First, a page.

China Focus: Human vs elephant: how China reconciles their conflicts

Source: Xinhua| 2019-08-12 19:20:06|Editor: Li Xia
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KUNMING, Aug. 12 (Xinhua) -- Extending their trunks toward a giant table, a group of garlanded Asian elephants glutted themselves with fresh carrots, pineapples, dragon fruit and watermelons. They are celebrating their big day -- World Elephant Day -- which falls on Aug. 12 every year.

Visitors took pictures with these giant land animals at the Wild Elephant Valley scenic spot in Dai Autonomous Prefecture of Xishuangbanna, southwest China's Yunnan Province.

However, since June, 16 wild Asian elephants have occupied a farmland and unscrupulously munched unripe sugar cane and corn in Longzhupeng Village, Menghai County in Xishuangbanna, one of their primary habitats.

The incident is only a microcosm of the conflict between humans and wild elephants in recent years, with the latter walking into villages, gnawing on crops, damaging houses and threatening people's lives. The elephants, too, are facing new challenges that threaten their safety and lives due to human activities.


The Asian elephants are under Class-A protection in China and are included in the International Union for Conservation of Nature Red List of Threatened Species as "endangered."

In China, wild Asian elephants, a flagship species in the rainforest, are mainly scattered in Yunnan's Xishuangbanna, Pu'er and Lincang.

Since 1958, Yunnan has established 11 nature reserves in the tropics, the elephants' main habitat, covering a total area of about 510,000 hectares. "They have become important shelters for Asian elephants," said Xiang Ruwu, head of the wildlife protection division of the Yunnan Forestry and Grassland Administration (YFGA).

YFGA data showed that the forest coverage rate in Xishuangbanna National Nature Reserve increased from 88.9 percent in 1983 to 97 percent in 2016, and the population of wild Asian elephants in Yunnan nearly doubled to about 300 over the past three decades.

Unfortunately, there is another side of the story. "The rising canopy density has changed the distribution of plants in the region, with woody plants gradually taking over the territory previously shared by wild banana and thysanolaena maxima, the elephants' main food sources," said Chen Mingyong, a professor with the Asian elephant research center in Yunnan University.

"Once they can't get their fill, some elephants will seek food outside the reserves, and conflicts are unavoidable when their activity range overlaps with that of humans," Chen said, adding that about two-thirds of the wild elephants are now living outside the reserves.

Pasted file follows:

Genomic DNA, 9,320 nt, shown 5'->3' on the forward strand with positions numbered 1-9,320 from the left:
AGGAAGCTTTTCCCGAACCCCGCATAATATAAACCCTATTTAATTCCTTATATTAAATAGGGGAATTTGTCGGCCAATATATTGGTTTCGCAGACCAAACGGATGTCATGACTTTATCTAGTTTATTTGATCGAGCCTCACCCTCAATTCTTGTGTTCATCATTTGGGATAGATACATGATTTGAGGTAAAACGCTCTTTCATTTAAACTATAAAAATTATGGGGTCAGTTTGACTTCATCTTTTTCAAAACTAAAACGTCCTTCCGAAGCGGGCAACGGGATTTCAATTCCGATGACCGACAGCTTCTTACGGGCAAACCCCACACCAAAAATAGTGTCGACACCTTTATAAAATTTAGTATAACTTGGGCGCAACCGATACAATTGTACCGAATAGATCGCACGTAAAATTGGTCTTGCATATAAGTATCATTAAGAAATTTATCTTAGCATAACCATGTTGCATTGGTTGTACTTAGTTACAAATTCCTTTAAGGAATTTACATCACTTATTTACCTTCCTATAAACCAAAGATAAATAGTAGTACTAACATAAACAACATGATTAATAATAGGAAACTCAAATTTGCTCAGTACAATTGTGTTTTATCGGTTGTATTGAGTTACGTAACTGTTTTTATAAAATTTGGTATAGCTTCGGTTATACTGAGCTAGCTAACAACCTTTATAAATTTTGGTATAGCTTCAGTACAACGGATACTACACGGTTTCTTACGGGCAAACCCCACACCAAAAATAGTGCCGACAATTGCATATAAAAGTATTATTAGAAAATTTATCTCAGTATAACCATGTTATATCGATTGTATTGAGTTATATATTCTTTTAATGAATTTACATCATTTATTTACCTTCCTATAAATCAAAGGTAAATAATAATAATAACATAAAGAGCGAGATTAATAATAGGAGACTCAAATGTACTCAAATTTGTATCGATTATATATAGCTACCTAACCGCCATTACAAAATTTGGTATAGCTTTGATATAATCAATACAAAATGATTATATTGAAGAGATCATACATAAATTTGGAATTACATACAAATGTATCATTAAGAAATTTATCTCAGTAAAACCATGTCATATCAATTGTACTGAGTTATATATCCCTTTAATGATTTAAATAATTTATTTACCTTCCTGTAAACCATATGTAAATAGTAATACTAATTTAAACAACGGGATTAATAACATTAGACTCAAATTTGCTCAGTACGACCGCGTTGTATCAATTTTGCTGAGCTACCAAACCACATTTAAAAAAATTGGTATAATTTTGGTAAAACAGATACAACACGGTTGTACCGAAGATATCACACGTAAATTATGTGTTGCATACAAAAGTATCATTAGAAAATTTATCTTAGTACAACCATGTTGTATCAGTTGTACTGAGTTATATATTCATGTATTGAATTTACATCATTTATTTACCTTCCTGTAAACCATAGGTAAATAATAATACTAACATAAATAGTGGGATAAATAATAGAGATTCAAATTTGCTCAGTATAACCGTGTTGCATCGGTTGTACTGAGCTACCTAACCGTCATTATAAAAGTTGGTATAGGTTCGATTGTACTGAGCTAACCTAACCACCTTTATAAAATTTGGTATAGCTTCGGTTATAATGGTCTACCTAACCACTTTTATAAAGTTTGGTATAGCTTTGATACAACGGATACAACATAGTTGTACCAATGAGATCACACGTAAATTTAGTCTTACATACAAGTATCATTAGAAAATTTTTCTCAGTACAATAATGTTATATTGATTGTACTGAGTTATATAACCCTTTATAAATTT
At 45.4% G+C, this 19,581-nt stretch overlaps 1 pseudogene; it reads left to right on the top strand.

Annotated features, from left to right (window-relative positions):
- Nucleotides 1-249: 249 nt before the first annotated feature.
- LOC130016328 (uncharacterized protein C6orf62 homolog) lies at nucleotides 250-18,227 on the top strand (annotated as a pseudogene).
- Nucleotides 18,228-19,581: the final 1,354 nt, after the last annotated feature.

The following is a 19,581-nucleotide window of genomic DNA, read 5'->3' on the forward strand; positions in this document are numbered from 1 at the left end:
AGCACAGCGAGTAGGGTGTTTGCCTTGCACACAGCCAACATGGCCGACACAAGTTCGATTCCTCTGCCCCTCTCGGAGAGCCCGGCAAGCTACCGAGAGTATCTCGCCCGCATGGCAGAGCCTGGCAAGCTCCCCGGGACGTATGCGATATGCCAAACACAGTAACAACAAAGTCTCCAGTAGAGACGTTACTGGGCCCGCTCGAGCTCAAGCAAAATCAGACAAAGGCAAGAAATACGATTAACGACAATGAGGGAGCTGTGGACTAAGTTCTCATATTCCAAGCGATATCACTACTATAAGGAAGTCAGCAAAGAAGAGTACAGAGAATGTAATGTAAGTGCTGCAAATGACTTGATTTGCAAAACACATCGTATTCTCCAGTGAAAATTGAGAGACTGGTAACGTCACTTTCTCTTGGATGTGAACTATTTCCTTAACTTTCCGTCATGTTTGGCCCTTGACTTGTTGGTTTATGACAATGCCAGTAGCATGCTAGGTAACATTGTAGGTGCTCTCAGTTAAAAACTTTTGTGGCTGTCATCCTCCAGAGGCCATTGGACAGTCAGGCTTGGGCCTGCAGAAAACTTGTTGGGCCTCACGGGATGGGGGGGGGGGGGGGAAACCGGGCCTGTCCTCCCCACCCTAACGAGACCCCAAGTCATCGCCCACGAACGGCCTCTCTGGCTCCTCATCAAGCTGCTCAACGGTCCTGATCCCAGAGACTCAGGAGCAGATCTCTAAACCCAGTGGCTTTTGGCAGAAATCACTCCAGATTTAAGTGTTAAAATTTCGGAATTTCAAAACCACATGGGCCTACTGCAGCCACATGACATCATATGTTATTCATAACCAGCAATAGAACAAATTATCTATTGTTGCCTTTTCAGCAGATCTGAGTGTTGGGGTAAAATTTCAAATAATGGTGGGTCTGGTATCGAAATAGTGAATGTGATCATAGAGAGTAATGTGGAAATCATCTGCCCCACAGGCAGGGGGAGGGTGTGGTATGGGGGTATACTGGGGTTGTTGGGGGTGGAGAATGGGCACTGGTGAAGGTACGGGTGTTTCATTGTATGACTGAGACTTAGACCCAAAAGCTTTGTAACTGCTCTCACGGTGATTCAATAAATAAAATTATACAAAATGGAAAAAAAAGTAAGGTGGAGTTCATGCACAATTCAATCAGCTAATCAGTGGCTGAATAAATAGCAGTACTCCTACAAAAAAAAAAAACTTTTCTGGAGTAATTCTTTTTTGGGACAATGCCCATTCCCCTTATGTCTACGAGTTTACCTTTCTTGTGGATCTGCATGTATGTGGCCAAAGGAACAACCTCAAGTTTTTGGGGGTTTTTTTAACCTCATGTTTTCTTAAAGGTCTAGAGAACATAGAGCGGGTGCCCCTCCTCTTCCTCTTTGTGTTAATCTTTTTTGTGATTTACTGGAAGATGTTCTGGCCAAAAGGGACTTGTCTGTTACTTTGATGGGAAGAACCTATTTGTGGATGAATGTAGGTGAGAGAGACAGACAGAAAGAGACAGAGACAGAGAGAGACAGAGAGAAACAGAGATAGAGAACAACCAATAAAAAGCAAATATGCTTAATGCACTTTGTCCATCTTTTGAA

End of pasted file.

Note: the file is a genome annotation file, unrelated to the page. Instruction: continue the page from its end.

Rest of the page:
The behavior of wild elephants has changed over the past decades.

Take eating habits as an example. "The elephants only ate some crops in the beginning, but they now munch leisurely and stay in the fields," said Chen.

The 16 elephants have damaged over 20 houses and eight hectares of crops, according to Long Yunhai, deputy head of the bureau of forestry and grassland of Menghai County.

Zhang Zhalao, 56, has been sleeping on a temporary rooftop tent to evade attacks from these elephants.

"The elephants used to avoid humans, but now they feel at home here and often attack local residents," said Zhang.

Wild elephants have caused over 60 deaths and injuries since 2013, and the property damage was estimated at over 170 million yuan (about 24 million US dollars) from 2011 to 2018, according to YFGA.

At the same time, about 40 wild elephants were found dead due to electrocution, mistakenly eating poisonous crops or drowning in irrigation reservoirs since 2009.

"A large number of fallow lands outside the reserves have been reclaimed to grow rubber, tea and coffee in the last two decades," Chen said. "Infrastructure projects such as highways and dams also intensified the conflicts between human and elephants."


Human-elephant conflicts are not unusual in Asian countries such as India and Thailand, and many countries including China are searching for win-win solutions to tackle the issue.

China's central and provincial governments have published a series of animal protection regulations to better protect the elephants, and Yunnan has purchased commercial wild animal insurance since 2014.

"When elephants cause trouble for us, we can get compensation from insurers," said Xu Deming, a villager in Guanping village where steel fences were built in 2017 to prevent the intrusion of wild elephants. "Now the villagers are safe at home," Xu said.

The monitoring system of early warning is also playing an effective role. The county of Menghai began to use drones to monitor the activities of the elephants in June 2016 and has avoided nearly 60 possible conflicts over the past three years, said Long Yunhai.